One of the most senior policemen in Australia yesterday said authorities must have clear legal powers to require people to remove face coverings, including veils, if they are to do their job properly.
The comments by New South Wales state Police Commissioner Andrew Scipione follow the case of Carnita Matthews, who in November last year was sentenced to six months jail for falsely accusing police of forcibly trying to remove her burqa.
It followed the woman being pulled over for a traffic offense.
Her sentence was quashed last month when a magistrate said he could not be 100 percent sure it was Matthews who made the complaint because officers were not able to see the face of the accuser.
Scipione told the Sydney Sunday Telegraph there must be one law for everyone — regardless of their race or religion.
“This is not about disrespect; this has got nothing to do with -religion,” he said. “It wouldn’t matter whether it was a full-face motorcycle helmet or a balaclava at the snowfield: People have to do what they’re required to [by police].”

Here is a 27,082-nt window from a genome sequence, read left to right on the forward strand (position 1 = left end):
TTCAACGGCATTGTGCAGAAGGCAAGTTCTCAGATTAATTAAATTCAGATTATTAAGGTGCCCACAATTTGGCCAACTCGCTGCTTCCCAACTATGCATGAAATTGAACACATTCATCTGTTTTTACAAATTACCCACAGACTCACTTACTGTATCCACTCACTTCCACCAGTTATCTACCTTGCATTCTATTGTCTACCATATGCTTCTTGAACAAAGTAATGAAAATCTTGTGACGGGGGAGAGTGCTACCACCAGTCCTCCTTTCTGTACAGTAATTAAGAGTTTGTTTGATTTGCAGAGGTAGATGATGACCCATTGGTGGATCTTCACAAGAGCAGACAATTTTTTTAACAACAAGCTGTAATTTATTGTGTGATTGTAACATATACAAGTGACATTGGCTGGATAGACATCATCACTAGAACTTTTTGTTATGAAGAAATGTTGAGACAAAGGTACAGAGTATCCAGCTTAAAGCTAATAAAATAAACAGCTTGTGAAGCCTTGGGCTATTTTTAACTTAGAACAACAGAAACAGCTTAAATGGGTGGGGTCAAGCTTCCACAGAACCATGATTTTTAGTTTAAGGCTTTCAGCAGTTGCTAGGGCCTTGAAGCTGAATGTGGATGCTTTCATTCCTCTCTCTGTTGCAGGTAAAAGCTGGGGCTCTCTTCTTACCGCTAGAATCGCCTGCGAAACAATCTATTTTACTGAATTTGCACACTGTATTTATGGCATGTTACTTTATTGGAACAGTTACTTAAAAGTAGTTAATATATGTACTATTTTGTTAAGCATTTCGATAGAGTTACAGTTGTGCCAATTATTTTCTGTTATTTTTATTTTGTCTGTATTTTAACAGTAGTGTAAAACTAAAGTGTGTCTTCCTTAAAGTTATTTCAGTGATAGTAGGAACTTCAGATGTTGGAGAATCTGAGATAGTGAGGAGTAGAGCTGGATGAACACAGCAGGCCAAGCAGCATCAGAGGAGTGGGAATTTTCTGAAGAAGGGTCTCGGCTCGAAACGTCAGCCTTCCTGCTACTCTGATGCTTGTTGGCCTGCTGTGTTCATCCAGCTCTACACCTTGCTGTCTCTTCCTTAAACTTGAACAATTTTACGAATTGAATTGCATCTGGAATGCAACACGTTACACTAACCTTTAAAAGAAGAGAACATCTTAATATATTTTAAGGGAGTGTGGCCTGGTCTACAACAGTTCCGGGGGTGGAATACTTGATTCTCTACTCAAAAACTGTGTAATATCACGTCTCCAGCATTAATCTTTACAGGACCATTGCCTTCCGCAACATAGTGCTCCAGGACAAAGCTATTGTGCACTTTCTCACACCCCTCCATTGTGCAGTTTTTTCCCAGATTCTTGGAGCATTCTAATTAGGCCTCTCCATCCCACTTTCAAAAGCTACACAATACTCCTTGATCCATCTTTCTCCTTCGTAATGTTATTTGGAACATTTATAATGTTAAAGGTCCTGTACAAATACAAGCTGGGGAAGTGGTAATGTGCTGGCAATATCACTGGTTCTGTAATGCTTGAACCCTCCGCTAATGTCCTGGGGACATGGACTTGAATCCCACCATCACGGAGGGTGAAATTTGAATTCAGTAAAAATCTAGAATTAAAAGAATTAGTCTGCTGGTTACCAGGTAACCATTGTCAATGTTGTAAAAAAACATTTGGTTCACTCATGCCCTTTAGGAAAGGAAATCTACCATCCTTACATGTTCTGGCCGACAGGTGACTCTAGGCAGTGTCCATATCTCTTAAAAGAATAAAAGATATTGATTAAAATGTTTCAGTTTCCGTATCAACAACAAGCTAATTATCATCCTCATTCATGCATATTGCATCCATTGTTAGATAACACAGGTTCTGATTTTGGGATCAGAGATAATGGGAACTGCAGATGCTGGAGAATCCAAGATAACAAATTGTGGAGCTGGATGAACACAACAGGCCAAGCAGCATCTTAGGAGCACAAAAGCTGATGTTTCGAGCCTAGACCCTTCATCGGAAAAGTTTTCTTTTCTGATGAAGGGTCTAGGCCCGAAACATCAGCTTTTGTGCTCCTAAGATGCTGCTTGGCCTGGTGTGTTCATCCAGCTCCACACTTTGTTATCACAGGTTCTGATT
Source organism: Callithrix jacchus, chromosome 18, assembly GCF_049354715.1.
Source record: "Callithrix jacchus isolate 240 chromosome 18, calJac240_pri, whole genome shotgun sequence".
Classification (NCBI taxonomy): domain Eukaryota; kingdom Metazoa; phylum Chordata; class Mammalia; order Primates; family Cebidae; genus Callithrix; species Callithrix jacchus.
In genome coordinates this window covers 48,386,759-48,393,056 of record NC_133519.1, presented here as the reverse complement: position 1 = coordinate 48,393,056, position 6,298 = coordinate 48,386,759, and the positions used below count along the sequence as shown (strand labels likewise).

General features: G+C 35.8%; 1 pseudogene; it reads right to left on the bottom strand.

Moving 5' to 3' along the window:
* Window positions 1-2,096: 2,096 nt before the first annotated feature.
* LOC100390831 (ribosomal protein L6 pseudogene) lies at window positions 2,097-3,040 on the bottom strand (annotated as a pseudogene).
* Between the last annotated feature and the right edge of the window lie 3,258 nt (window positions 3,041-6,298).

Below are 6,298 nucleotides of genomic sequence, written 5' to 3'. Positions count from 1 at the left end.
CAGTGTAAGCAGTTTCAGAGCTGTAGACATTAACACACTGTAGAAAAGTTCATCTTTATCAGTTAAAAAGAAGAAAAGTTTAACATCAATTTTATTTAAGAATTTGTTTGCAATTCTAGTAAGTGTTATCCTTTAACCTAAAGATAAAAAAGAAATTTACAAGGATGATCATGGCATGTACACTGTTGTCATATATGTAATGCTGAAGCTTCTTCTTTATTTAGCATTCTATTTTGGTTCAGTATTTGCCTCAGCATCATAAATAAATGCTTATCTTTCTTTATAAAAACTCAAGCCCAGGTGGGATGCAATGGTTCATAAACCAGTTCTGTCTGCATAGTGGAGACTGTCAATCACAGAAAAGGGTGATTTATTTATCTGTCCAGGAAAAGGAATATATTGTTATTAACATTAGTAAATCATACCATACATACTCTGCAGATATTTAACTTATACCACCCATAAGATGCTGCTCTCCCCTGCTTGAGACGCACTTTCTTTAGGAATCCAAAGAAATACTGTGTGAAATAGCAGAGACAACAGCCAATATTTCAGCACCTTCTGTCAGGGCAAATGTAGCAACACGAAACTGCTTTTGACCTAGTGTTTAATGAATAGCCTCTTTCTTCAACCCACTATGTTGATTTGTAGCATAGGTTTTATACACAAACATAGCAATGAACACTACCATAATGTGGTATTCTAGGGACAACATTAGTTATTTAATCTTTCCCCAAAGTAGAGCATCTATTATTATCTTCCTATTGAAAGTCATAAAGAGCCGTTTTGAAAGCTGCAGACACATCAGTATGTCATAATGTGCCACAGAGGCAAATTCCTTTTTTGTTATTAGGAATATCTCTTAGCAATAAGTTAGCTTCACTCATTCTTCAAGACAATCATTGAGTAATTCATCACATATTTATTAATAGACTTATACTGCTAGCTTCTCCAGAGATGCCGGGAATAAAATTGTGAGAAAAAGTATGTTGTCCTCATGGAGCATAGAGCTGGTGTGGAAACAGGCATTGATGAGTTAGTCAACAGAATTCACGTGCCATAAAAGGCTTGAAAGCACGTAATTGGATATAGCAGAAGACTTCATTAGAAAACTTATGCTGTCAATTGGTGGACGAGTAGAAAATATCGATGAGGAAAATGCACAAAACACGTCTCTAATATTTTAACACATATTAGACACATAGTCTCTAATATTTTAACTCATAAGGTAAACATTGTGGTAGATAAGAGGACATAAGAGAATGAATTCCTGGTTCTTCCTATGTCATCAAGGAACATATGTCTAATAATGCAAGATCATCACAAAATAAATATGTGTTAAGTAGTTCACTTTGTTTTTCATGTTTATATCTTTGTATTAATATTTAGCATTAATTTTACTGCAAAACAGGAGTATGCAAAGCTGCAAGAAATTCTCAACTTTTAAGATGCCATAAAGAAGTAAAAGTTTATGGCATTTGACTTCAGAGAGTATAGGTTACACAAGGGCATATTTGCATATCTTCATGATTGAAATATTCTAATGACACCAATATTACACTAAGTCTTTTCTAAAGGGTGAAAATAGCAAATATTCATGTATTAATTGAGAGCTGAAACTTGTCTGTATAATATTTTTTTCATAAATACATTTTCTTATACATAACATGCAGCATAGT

“Whether you’re wearing a veil, whether you’re wearing a full-face motorcycle helmet, a ski balaclava in the snowfields — if there is a lawful reason, if there is a need for police to actually identify the person, then this should not be in the gray,” Scipione said. “It should be something everyone clearly understands.”
Scipione said he had held talks with senior politicians who had indicated that if there was a loophole, then they would work to close it.
“This is not something we can just allow to continue,” he said, adding that frontline police officers had to be protected from vindictive complaints, which could ruin careers. “I get absolutely filthy when people want to make complaints that are clearly false. If you do that, and I catch you, we will charge you.”
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